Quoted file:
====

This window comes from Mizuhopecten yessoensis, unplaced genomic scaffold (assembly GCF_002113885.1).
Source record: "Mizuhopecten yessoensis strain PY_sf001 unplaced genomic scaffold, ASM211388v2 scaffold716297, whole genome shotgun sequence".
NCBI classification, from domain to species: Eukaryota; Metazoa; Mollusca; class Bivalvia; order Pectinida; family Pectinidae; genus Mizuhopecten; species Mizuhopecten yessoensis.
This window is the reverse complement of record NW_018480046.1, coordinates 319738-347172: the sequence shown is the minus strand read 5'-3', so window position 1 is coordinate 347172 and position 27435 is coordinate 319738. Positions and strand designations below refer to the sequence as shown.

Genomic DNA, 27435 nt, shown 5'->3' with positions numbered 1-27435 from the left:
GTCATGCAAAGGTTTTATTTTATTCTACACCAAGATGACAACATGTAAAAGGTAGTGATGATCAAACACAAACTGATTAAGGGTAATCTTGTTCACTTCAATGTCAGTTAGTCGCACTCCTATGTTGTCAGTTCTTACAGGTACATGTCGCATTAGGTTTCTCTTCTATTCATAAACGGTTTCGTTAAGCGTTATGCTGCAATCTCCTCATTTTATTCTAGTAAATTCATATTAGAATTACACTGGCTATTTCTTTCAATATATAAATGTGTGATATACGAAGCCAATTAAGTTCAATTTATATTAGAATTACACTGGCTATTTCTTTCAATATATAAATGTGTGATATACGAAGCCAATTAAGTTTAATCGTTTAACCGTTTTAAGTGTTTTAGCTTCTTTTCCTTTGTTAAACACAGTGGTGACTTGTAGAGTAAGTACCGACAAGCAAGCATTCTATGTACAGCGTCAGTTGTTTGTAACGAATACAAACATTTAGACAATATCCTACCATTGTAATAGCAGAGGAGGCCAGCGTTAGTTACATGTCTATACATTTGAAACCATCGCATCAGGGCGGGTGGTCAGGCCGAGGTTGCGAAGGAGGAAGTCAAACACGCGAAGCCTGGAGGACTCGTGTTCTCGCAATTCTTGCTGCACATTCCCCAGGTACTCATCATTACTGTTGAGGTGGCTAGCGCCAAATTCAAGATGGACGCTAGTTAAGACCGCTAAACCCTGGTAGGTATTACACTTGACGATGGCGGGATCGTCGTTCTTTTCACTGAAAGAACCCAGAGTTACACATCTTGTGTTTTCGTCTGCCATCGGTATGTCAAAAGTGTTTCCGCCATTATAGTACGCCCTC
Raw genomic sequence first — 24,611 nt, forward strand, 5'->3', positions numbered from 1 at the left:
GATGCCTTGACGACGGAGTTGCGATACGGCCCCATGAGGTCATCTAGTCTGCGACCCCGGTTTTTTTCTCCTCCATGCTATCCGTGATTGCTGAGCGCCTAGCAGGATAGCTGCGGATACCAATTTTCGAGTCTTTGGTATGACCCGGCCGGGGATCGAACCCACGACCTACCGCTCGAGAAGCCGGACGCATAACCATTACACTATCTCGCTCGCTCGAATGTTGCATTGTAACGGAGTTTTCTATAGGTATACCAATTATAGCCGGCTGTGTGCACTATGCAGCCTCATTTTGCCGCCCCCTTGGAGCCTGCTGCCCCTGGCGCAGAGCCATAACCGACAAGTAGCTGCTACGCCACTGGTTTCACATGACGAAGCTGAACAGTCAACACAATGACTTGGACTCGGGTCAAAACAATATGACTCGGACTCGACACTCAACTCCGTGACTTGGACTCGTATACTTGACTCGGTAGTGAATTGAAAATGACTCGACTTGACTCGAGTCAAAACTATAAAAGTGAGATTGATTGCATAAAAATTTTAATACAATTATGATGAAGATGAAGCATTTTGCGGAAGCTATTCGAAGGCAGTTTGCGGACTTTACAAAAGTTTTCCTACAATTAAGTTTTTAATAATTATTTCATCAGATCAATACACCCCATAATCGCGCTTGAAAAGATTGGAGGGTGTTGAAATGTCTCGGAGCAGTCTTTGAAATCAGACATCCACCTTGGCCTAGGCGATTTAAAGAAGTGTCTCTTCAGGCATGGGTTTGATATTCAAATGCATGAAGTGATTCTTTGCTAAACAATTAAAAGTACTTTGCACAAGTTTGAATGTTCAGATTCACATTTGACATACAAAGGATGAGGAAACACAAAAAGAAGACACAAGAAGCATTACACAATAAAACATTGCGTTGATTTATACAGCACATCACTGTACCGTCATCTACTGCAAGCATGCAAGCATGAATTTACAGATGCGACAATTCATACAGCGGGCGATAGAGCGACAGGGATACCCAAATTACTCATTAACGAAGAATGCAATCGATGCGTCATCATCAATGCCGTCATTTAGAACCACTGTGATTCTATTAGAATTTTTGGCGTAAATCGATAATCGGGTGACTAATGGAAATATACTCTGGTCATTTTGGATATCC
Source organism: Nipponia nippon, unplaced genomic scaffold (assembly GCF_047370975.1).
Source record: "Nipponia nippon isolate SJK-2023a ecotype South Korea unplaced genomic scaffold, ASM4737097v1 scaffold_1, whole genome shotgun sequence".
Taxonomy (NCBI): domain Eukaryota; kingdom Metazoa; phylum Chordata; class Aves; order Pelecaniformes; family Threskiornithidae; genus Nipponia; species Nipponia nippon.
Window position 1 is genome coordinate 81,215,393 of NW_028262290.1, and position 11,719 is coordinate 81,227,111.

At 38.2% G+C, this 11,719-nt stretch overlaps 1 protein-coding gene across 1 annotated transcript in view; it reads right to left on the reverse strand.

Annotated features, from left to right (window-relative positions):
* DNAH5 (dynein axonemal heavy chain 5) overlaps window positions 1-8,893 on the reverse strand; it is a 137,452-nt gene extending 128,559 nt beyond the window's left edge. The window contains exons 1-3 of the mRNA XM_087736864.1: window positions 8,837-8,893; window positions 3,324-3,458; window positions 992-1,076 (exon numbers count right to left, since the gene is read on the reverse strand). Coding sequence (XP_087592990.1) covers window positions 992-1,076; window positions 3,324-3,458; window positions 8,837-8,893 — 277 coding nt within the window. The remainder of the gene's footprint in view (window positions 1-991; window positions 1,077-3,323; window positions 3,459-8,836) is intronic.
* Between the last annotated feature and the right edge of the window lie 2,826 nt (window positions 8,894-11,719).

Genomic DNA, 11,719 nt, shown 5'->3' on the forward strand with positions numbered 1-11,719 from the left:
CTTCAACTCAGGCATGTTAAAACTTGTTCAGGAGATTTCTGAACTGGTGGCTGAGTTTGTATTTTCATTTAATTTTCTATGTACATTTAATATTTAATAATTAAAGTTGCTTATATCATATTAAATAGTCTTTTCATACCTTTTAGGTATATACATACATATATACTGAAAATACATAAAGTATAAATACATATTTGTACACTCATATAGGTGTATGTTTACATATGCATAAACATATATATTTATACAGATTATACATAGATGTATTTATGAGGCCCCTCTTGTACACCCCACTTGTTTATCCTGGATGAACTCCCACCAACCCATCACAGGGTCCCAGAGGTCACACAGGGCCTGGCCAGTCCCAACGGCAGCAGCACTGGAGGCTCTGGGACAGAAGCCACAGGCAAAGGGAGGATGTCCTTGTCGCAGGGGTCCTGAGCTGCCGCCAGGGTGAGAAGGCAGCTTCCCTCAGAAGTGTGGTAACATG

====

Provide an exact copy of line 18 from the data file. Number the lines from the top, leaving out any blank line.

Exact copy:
CTTCAACTCAGGCATGTTAAAACTTGTTCAGGAGATTTCTGAACTGGTGGCTGAGTTTGTATTTTCATTTAATTTTCTATGTACATTTAATATTTAATAATTAAAGTTGCTTATATCATATTAAATAGTCTTTTCATACCTTTTAGGTATATACATACATATATACTGAAAATACATAAAGTATAAATACATATTTGTACACTCATATAGGTGTATGTTTACATATGCATAAACATATATATTTATACAGATTATACATAGATGTATTTATGAGGCCCCTCTTGTACACCCCACTTGTTTATCCTGGATGAACTCCCACCAACCCATCACAGGGTCCCAGAGGTCACACAGGGCCTGGCCAGTCCCAACGGCAGCAGCACTGGAGGCTCTGGGACAGAAGCCACAGGCAAAGGGAGGATGTCCTTGTCGCAGGGGTCCTGAGCTGCCGCCAGGGTGAGAAGGCAGCTTCCCTCAGAAGTGTGGTAACATG